First, it is likely that value pluralism implies 'relationship pluralism'. That is, it seems that different values will demand different relationships between authorities. For example, economic regulation in order to serve various environmental and labor values will likely require considerable unification and coordination; otherwise, corporations wishing to avoid those regulations will forum shop or seek more favorable jurisdictions. On the other hand, certain social values -- like protecting religious or cultural practices -- may very well be best served by relationships with other authorities that are dialogic, ad hoc, and informal. Yet, both values may be at play in the same dispute. As a consequence, selecting the appropriate relationship seems to depend on making precisely the judgment that seemed so difficult in the case of the absolute accounts.
Second, even if there were a single correct answer to what constitutes the correct relationship between equally legitimate authorities that seem to have different requirements for coordination and unification, it is hard to see how a subject could be expected to make those judgments under anything like a reasonable cognitive load. This is made even more difficult if we require, as we must, that the subject make these relativity judgments without referring to any reasons that might be preempted by the relevant authorities.
Another worry concerns her normative argument for pluralism and how it intersects with coercion. My concern is that Roughan's arguments for pluralism in authority look much weaker if the relevant authorities are coercive. While I am sympathetic, pace Roughan (24-26), to the idea that public authority is intrinsically coercive, I do not think one needs to be committed to that view for the worry to have force. After all, even if public authorities are not necessarily coercive, they often are. So, we might be worried that even if Roughan has described a system of legitimate plurality, she has not really described a system that could plausibly be our own.
The problem is that coercion generates governance reasons in favor of unity at the expense of plurality. If authority only involves commands that are ultimately up to the subject to follow, then we might plausibly think that there are some cases where there is no pressing reason to subordinate one command to another. But if those contrary prescriptions are backed by coercive force, then such neutrality is harder to maintain. After all, one either has or does not have a coercively-backed entitlement to economically exploit a river. Conversely, one either has or does not have a coercively backed entitlement to prevent economic exploitation of the river. At some point, a final decision about which entitlements apply needs to be made. Furthermore, relying on informal and ad hoc dialogue looks much less attractive in the context of competing, legitimate commands backed by force. The reason is that the process by which one authority "wins" should be subject to mechanisms of control, adjudication, and contestation in much the same way as particular, coercive authorities. It is strange to think that the formal tools of the rule of law are necessary to align the coercive power of one authority with the interests and freedoms of its subjects, but that we do not need these tools to control and check the process by which two or more authorities determine which set of prescriptions are coercively enforced. This is especially true since it is ultimately that process which will determine if the authority will be effective in protecting and furthering the entitlements of its subjects. In other words, I worry that cooperative and dialogic relationships between coercive authorities -- without democratic accountability and rule of law -- are much more likely to be façades for geopolitical rivalry and conflict than builders of true consensus. If so, the argument for formal unity and integration is stronger for coercive authorities than perhaps Roughan realizes. In any case, these two objections are really invitations for her to continue to work on what seems to be a promising and new approach to authority in the face of plurality.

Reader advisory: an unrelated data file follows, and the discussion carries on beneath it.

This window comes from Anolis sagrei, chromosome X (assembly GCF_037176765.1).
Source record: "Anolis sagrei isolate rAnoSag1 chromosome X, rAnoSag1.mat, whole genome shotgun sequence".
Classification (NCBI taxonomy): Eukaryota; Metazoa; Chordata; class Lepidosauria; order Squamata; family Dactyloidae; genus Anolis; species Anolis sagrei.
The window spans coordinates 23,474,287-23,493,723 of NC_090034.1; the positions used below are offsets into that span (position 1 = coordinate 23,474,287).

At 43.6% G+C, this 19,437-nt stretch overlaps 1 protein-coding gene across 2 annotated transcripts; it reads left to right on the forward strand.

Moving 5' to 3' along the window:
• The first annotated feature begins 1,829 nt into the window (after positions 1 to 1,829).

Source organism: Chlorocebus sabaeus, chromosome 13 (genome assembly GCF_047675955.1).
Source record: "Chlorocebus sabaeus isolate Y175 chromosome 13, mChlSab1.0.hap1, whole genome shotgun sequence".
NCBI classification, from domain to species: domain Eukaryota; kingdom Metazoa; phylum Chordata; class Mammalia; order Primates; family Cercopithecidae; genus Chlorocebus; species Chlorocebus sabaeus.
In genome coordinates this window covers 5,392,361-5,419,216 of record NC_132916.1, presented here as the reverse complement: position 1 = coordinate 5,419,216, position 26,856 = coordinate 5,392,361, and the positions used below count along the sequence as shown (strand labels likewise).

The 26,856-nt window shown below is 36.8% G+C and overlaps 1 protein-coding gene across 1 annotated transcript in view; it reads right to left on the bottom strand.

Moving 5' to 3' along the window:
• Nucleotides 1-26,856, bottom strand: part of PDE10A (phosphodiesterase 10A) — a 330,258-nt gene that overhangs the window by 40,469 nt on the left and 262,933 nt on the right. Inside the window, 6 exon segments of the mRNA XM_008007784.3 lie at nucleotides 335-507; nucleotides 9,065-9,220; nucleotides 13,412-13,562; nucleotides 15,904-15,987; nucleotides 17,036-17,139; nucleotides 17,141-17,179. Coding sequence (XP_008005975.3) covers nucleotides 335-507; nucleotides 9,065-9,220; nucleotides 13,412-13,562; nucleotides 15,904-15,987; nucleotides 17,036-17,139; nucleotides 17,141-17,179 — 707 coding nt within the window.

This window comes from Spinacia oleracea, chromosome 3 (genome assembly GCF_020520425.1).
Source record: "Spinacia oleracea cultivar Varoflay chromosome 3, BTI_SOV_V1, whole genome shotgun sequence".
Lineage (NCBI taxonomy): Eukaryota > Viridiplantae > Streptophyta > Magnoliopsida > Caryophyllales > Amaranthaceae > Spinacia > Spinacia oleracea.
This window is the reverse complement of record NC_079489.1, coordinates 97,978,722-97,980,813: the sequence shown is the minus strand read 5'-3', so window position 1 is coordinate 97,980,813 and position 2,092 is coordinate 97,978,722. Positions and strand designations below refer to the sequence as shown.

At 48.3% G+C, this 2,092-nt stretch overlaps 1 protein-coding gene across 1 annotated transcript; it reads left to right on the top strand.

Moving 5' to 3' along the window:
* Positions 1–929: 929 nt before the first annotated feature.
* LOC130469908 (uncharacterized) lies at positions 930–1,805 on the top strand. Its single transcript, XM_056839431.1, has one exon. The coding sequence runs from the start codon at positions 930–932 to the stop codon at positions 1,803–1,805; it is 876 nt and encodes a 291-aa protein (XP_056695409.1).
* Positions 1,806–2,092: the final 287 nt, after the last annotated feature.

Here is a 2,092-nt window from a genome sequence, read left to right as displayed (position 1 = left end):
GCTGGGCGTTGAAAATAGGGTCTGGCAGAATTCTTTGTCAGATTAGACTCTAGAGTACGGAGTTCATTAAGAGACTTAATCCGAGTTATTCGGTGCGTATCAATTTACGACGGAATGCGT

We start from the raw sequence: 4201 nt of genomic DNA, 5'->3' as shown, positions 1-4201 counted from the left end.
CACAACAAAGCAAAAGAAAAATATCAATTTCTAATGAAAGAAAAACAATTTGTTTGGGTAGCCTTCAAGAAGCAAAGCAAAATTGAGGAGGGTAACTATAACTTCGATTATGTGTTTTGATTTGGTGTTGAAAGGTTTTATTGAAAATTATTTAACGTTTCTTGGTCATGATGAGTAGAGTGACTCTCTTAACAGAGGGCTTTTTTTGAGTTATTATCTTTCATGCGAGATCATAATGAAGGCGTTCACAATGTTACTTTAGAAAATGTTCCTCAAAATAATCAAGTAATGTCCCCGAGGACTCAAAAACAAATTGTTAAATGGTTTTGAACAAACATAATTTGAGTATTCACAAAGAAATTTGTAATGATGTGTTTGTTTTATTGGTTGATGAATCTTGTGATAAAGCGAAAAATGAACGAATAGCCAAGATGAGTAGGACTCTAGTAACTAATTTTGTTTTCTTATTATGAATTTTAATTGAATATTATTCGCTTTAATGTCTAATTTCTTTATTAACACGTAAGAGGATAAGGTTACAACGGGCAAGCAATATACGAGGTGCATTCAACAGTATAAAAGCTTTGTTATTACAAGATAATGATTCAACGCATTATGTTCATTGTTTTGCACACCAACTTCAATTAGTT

This review, by necessity, cannot do full justice to the dense and careful argumentation that fills the book. Beyond presenting a novel account of authority, the first part of the book also provides an admirably clear presentation of dominant accounts of authority. What's more, Roughan's taxonomy of different authority relations and discussion of constitutional pluralism are useful for those looking for an entrance into the complex world of international jurisprudence. So, despite the fact that I remain somewhat unconvinced that Roughan's account of relative authority solves the problems caused by a plurality of legitimate authorities, her book should be of interest to advanced graduate students and law students as well as specialists in political philosophy and philosophy of law.